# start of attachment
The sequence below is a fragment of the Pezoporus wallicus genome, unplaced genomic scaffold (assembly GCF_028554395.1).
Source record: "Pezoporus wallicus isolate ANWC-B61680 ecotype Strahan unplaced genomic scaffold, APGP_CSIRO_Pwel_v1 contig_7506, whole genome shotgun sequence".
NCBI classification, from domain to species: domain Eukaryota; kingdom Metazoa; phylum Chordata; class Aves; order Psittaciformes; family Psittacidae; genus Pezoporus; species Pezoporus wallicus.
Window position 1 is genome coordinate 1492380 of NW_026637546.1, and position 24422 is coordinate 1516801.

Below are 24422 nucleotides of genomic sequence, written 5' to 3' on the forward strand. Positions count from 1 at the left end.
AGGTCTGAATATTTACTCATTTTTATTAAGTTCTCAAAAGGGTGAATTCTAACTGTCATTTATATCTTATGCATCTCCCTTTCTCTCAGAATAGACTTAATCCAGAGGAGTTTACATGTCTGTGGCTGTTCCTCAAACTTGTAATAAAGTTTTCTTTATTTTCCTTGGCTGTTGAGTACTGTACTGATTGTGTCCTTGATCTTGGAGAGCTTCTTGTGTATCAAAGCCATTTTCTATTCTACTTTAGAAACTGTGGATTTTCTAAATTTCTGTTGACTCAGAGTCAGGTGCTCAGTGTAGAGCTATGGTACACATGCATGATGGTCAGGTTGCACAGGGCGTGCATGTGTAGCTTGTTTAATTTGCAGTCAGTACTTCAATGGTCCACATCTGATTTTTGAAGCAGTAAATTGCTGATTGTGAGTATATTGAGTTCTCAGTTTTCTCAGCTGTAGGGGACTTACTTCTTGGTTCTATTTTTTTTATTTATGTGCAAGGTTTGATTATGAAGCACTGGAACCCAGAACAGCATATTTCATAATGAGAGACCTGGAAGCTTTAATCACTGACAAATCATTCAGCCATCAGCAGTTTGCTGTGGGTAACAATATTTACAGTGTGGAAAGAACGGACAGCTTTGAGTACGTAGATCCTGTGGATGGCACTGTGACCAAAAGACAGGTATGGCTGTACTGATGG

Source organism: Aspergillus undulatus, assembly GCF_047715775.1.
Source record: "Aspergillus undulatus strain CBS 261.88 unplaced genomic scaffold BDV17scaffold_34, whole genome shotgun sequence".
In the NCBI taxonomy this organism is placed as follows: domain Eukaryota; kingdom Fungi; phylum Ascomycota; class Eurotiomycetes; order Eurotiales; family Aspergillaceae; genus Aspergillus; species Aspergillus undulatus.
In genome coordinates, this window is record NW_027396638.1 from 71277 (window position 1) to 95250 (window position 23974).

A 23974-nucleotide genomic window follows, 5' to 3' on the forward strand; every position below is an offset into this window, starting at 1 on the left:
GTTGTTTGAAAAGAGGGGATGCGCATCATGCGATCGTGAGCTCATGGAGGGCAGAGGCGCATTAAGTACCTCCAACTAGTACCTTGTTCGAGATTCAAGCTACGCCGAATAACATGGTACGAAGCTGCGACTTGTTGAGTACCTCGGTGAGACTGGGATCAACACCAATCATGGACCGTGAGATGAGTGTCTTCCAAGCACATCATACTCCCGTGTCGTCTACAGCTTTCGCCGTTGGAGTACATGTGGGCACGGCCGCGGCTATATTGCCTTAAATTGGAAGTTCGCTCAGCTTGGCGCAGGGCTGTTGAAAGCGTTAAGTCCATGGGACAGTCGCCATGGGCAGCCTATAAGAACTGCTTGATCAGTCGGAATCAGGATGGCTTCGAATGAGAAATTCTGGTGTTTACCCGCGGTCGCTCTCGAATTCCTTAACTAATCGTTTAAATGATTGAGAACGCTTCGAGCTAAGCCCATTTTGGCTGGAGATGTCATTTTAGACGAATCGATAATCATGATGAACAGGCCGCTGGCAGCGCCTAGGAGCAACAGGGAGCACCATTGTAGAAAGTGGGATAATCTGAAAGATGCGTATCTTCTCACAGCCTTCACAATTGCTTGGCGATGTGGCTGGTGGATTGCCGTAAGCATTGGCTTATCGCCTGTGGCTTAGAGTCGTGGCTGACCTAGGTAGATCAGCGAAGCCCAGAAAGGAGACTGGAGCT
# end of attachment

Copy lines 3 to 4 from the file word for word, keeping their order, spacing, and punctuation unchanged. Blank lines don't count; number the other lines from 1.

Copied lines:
NCBI classification, from domain to species: domain Eukaryota; kingdom Metazoa; phylum Chordata; class Aves; order Psittaciformes; family Psittacidae; genus Pezoporus; species Pezoporus wallicus.
Window position 1 is genome coordinate 1492380 of NW_026637546.1, and position 24422 is coordinate 1516801.